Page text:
Together, the international collaboration members worked to develop new ways of studying the individual proteins of marine protists. "The methods to analyze the function of individual proteins from key algal groups provide the scientific community with tools to carry out comparable investigations -- that connect to identifying factors that allow algae to thrive and to respond to environmental change," says Professor Worden.

In the publication, Worden's team presents manipulation protocols for the widespread alga Micromonas. This tiny cell is nearly all chloroplast, the organelle where photosynthesis occurs. It was first discovered in the 1950s when it was shown to be highly abundant in the English Channel -- and is now known for its worldwide distribution from pole to pole.

The concept behind the new methods is based on genetic transformation. This means that foreign DNA can be used to make proteins in an organism or that a certain gene in the organism can be switched off or removed. In many organisms, certain conditions have to be met for this transformation to occur. In order to induce it artificially, precise protocols must be followed. For many key species of marine protists like Micromonas, however, such protocols were not available -- until today's publication. During the project, the team developed procedures that successfully transformed 13 diverse marine protists, enabling a breadth of future studies on their ecology and evolution.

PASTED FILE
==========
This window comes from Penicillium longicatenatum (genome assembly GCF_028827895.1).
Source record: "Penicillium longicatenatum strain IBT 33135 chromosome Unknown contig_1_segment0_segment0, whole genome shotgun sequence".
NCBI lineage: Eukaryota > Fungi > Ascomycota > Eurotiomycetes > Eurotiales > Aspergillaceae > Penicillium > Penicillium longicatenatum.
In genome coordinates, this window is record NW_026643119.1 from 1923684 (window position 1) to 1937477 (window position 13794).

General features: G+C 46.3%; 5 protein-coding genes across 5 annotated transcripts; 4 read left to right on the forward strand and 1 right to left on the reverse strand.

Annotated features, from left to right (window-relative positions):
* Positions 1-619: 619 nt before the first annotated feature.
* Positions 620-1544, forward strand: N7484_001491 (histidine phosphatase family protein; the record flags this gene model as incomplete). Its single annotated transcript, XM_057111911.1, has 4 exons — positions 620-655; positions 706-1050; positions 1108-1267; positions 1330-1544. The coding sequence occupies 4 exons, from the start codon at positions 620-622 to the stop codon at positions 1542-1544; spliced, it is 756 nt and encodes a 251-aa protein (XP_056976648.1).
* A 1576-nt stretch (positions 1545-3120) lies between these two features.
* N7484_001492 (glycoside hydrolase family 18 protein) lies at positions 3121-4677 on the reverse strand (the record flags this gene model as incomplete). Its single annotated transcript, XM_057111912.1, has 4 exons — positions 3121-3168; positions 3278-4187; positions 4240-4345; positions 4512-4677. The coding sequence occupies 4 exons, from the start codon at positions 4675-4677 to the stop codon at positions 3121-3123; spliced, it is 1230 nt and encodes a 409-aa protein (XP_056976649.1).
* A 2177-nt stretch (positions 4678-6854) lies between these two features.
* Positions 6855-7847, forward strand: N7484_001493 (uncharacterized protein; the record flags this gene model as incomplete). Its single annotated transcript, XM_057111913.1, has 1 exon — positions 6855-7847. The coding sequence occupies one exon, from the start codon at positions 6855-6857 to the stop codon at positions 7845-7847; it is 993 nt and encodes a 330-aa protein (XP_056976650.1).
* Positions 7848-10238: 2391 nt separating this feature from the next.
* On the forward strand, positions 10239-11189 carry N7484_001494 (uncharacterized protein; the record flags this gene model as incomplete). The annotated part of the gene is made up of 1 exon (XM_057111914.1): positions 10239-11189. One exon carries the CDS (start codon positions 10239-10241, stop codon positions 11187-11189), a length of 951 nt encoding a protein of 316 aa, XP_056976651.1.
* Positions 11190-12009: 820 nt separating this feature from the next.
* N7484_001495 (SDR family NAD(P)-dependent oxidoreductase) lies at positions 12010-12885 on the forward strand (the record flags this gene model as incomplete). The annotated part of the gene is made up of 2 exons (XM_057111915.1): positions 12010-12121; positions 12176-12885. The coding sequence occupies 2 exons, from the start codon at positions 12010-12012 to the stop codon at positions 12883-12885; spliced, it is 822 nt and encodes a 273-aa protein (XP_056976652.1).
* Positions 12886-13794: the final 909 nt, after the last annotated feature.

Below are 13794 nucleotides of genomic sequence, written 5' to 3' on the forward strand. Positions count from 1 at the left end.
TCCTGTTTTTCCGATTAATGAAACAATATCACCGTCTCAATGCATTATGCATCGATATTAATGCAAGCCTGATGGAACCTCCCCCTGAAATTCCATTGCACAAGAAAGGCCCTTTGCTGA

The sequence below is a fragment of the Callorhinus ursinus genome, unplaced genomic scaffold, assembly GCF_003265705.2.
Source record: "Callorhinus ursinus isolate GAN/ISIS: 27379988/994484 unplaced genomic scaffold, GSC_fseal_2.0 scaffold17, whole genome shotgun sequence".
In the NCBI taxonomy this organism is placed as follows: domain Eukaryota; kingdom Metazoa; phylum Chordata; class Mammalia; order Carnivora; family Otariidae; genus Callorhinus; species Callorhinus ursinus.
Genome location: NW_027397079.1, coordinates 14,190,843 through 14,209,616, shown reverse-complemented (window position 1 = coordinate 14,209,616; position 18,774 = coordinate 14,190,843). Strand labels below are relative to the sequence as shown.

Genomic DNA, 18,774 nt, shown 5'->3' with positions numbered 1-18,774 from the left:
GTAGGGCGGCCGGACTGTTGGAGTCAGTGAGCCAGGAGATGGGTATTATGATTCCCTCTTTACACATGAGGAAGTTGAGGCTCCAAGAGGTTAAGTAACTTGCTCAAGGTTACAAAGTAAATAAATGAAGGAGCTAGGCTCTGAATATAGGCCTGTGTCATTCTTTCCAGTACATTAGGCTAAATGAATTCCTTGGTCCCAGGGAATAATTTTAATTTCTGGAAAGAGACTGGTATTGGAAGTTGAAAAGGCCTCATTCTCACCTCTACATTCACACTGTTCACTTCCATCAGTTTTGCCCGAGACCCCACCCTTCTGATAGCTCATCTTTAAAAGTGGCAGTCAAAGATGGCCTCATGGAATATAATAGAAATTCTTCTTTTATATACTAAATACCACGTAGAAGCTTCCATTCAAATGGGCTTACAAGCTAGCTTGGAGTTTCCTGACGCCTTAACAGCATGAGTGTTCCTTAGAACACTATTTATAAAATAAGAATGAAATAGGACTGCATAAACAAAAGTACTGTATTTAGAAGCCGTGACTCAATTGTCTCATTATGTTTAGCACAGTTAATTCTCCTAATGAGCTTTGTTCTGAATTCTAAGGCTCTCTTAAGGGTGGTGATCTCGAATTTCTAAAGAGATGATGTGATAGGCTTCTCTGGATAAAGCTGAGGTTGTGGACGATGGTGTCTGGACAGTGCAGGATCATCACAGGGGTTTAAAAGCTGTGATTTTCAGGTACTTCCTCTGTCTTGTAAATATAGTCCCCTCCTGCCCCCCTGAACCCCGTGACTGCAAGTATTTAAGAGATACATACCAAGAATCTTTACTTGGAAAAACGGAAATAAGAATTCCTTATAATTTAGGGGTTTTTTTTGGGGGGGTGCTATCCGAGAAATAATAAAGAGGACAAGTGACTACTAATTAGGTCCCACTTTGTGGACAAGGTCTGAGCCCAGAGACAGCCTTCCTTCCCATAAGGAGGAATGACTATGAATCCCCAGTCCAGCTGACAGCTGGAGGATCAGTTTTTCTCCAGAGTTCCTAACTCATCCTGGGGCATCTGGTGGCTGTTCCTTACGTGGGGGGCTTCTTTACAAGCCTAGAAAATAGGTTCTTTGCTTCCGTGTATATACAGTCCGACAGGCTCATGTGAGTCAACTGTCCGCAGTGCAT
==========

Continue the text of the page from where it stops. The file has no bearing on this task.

"The new findings will allow us to understand the mechanisms algae use to respond to changes in the environment. This concerns understanding seasonal fluctuations due to a natural, annual rhythm, as well as transitions related to climate change," adds Worden.

Story Source:

Materials provided by Helmholtz Centre for Ocean Research Kiel (GEOMAR). Note: Content may be edited for style and length.

Journal Reference: